Note that in both the passages Origen would like to compare Dositheus not with Jesus, but with Judas the Galilean. It is very suspicious the emphasis on "And after the times of Jesus", as if Origen wanted to distance Jesus from Dositheus even from a chronological POV.

So Pilate was connected with Dositheus, in a first time.

Later Dositheus became the rival of the Christian Jesus in a time when the anti-demiurgists coloured Dositheus with anti-demiurgist tints, since the Clementine Homilies, book II, make it clear that Dositheus contended with Simon Magus the anti-demiurgist title of 'Standing one'.

That this title was interpreted as anti-demiurgist, we have evidence in this passage:

And sometimes intimating that he [=Simon Magus] is Christ, he styles himself the Standing One. And this epithet he employs, as intimating that he shall always stand, and as not having any cause of corruption so that his body should fall. And he neither says that the God who created the world is the Supreme, nor does he believe that the dead will be raised. He rejects Jerusalem, and substitutes Mount Gerizzim for it. Instead of our Christ, he proclaims himself.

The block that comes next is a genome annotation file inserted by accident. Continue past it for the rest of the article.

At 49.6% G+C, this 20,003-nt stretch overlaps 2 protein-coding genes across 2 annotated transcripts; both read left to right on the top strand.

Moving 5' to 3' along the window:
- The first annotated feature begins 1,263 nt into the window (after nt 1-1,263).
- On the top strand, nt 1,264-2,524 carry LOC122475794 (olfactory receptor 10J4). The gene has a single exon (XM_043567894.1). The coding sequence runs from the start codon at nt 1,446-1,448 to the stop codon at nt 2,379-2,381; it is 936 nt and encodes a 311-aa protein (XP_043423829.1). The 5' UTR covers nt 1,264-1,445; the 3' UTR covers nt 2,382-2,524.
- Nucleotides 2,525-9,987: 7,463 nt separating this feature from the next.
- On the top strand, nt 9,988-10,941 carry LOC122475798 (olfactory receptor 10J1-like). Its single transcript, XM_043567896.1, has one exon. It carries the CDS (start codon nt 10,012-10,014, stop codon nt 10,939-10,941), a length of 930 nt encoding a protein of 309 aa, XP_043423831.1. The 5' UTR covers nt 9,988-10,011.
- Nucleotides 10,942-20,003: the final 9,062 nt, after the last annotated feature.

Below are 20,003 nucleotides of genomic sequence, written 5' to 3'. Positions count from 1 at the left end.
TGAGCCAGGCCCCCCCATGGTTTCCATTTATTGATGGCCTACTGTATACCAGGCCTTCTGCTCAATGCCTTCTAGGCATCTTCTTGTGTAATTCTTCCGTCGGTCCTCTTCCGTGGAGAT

(2:22) https://www.newadvent.org/fathers/080802.htm

So the name of Pilate passed from the Samaritan tradition about Dositheus to the Christian tradition behind the our Gospels, as effect of the growing rivalry between Christians and anti-demiurgists. It was necessary to point out that Pilate crucified the davidic Jesus called Christ, not the Samaritan imposter Dositheus.
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Re: Samuel Krauss: the Samaritan false prophet slain by Pilate was called Dositheus

Post by schillingklaus »

Dositheus is just as fictional as the heroes of the NT are altogether.
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Re: Samuel Krauss: the Samaritan false prophet slain by Pilate was called Dositheus

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So Wikipedia: